GitHub’s free users will now have unlimited access to private repositories
Microsoft-owned GitHub, the largest source-code repository in the world, has announced a GitHub Free plan, which offers users unlimited private repositories for free.
For those unaware, this is GitHub’s first major update since it was officially acquired by Microsoft for $7.5 billion in October last year.
While GitHub always had a free tier that developers can use to store and manage their code, the company, however, charged $7 a month for a private repository.
“For the first time, developers can use GitHub for their private projects with up to three collaborators per repository for free,” the company said in a brief blog post.
“Many developers want to use private repos to apply for a job, work on a side project, or try something out in private before releasing it publicly.
“Starting today, those scenarios, and many more, are possible on GitHub at no cost.”
GitHub Free will give unlimited private repositories with up to three collaborators per repository for free. However, if you need more than three collaborators, you would have to get a paid account, which is now called GitHub Pro. Also, GitHub Enterprise, compromising of GitHub Business Cloud and GitHub Enterprise will be unified into a single plan.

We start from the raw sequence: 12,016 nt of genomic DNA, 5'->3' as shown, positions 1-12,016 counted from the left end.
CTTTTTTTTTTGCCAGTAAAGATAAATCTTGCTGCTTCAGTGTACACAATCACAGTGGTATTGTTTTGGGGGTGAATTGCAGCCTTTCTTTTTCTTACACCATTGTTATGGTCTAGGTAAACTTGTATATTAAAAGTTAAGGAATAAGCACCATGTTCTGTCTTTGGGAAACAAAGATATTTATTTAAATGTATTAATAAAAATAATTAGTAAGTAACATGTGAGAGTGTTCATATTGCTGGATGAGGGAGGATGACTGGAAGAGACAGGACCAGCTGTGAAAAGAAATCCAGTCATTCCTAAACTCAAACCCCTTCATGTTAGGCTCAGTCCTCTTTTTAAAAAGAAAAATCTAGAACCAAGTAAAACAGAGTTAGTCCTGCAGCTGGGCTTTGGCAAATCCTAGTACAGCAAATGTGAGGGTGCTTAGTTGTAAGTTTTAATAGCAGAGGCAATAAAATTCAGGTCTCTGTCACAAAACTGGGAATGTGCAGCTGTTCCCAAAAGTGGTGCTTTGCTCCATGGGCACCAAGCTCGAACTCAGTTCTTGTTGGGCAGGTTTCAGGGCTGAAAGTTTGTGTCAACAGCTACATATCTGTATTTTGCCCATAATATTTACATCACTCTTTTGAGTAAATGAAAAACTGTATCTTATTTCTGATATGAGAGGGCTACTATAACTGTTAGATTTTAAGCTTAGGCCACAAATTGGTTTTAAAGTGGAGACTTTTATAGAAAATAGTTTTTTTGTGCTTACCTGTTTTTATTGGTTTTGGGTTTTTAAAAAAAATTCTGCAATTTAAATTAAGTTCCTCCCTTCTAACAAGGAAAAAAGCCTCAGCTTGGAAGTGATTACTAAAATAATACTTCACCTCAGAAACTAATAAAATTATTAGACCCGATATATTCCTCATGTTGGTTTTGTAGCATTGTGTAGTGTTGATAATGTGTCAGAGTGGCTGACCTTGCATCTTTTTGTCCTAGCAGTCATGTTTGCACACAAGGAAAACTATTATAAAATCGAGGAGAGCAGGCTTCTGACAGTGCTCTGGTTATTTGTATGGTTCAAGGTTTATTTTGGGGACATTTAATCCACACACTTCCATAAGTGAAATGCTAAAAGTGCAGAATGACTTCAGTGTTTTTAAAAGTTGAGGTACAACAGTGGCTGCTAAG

Given below is detailed information of the offerings by GitHub:
- GitHub Free gives you unlimited private repositories with up to three collaborators per repository at no cost—and continued access to unlimited public repositories with unlimited collaborators.
- GitHub Developer is now called GitHub Pro. It includes everything in GitHub Free, unlimited collaborators for private repositories, and advanced code review tools for private and public repositories.
- GitHub Enterprise is the new unified product for Enterprise Cloud (formerly GitHub Business Cloud) and Enterprise Server (formerly GitHub Enterprise). Organizations that want the flexibility to use GitHub in a cloud or self-hosted configuration can now access both at one per-seat price.
Public repositories will continue to remain free and include unlimited collaborators, the company said. The new offering of unlimited private repositories will be an advantage to students and small developers.